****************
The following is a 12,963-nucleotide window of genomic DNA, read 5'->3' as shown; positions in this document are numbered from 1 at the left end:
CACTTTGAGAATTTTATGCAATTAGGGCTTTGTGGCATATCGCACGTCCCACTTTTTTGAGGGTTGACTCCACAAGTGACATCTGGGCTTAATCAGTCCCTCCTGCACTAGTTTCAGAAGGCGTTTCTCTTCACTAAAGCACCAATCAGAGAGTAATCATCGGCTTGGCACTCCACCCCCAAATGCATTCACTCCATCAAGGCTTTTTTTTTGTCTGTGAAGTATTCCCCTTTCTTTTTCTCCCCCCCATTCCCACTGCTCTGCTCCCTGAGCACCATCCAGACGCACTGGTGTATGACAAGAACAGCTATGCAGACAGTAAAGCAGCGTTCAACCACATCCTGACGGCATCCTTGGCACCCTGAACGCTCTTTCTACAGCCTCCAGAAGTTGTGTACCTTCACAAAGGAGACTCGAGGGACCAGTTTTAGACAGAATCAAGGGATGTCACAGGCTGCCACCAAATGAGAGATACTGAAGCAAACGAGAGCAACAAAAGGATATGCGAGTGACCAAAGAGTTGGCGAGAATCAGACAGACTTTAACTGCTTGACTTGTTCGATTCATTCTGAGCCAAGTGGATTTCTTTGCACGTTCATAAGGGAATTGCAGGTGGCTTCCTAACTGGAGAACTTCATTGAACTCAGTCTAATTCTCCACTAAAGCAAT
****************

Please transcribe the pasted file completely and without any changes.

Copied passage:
The following is a 12,963-nucleotide window of genomic DNA, read 5'->3' as shown; positions in this document are numbered from 1 at the left end:
CACTTTGAGAATTTTATGCAATTAGGGCTTTGTGGCATATCGCACGTCCCACTTTTTTGAGGGTTGACTCCACAAGTGACATCTGGGCTTAATCAGTCCCTCCTGCACTAGTTTCAGAAGGCGTTTCTCTTCACTAAAGCACCAATCAGAGAGTAATCATCGGCTTGGCACTCCACCCCCAAATGCATTCACTCCATCAAGGCTTTTTTTTTGTCTGTGAAGTATTCCCCTTTCTTTTTCTCCCCCCCATTCCCACTGCTCTGCTCCCTGAGCACCATCCAGACGCACTGGTGTATGACAAGAACAGCTATGCAGACAGTAAAGCAGCGTTCAACCACATCCTGACGGCATCCTTGGCACCCTGAACGCTCTTTCTACAGCCTCCAGAAGTTGTGTACCTTCACAAAGGAGACTCGAGGGACCAGTTTTAGACAGAATCAAGGGATGTCACAGGCTGCCACCAAATGAGAGATACTGAAGCAAACGAGAGCAACAAAAGGATATGCGAGTGACCAAAGAGTTGGCGAGAATCAGACAGACTTTAACTGCTTGACTTGTTCGATTCATTCTGAGCCAAGTGGATTTCTTTGCACGTTCATAAGGGAATTGCAGGTGGCTTCCTAACTGGAGAACTTCATTGAACTCAGTCTAATTCTCCACTAAAGCAAT